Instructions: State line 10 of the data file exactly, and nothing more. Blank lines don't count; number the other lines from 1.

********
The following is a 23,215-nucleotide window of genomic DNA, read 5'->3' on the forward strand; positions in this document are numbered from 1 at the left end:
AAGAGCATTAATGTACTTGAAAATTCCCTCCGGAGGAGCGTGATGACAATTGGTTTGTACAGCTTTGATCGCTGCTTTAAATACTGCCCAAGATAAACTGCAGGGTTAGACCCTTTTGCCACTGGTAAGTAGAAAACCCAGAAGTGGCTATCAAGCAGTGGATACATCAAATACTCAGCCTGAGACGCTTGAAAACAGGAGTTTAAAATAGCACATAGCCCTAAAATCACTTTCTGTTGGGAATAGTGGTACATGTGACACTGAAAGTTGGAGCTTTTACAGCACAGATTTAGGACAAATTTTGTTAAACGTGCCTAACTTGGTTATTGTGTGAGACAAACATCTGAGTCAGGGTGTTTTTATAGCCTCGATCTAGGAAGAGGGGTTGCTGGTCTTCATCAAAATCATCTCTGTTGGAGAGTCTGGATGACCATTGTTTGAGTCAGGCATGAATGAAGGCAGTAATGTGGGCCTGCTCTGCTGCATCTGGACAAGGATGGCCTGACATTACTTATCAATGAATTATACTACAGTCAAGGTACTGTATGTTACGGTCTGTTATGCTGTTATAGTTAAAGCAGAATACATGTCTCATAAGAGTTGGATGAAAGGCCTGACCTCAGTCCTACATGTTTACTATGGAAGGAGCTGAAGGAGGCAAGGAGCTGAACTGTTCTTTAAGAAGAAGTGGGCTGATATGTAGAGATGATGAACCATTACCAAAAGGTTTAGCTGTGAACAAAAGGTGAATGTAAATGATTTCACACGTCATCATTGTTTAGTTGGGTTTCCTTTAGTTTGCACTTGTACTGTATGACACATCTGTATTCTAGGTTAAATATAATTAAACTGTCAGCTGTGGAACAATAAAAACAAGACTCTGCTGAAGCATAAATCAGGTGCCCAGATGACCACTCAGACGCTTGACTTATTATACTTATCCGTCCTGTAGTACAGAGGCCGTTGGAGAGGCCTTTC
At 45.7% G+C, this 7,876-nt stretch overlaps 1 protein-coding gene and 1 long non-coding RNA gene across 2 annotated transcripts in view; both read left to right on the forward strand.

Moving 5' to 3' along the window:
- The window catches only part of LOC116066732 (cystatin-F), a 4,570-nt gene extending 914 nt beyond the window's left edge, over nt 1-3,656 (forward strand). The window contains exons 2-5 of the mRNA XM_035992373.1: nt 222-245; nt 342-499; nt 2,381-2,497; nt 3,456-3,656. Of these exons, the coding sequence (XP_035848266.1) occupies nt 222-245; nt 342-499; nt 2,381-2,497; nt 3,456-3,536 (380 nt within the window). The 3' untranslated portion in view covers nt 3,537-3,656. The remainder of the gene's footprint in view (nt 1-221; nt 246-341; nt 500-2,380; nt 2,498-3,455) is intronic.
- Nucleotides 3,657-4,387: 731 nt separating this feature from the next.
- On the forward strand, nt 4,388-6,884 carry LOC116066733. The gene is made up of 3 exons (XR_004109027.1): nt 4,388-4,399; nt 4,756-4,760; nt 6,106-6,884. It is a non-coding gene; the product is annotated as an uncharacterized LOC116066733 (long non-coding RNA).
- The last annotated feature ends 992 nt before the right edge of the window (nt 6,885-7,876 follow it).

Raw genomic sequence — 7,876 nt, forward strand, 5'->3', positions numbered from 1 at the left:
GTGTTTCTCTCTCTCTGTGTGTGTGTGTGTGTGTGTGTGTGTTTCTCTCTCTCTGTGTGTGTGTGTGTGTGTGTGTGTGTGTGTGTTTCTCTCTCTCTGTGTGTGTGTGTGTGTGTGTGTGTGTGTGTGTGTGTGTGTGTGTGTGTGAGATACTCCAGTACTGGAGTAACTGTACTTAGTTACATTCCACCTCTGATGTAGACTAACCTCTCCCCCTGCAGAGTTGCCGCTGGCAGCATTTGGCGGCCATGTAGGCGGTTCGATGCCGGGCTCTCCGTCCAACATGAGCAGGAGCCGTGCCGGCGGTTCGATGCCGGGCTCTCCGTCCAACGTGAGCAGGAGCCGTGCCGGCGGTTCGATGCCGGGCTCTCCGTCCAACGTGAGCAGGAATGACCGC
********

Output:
GTGTTTCTCTCTCTCTGTGTGTGTGTGTGTGTGTGTGTGTGTTTCTCTCTCTCTGTGTGTGTGTGTGTGTGTGTGTGTGTGTGTGTTTCTCTCTCTCTGTGTGTGTGTGTGTGTGTGTGTGTGTGTGTGTGTGTGTGTGTGTGTGTGAGATACTCCAGTACTGGAGTAACTGTACTTAGTTACATTCCACCTCTGATGTAGACTAACCTCTCCCCCTGCAGAGTTGCCGCTGGCAGCATTTGGCGGCCATGTAGGCGGTTCGATGCCGGGCTCTCCGTCCAACATGAGCAGGAGCCGTGCCGGCGGTTCGATGCCGGGCTCTCCGTCCAACGTGAGCAGGAGCCGTGCCGGCGGTTCGATGCCGGGCTCTCCGTCCAACGTGAGCAGGAATGACCGC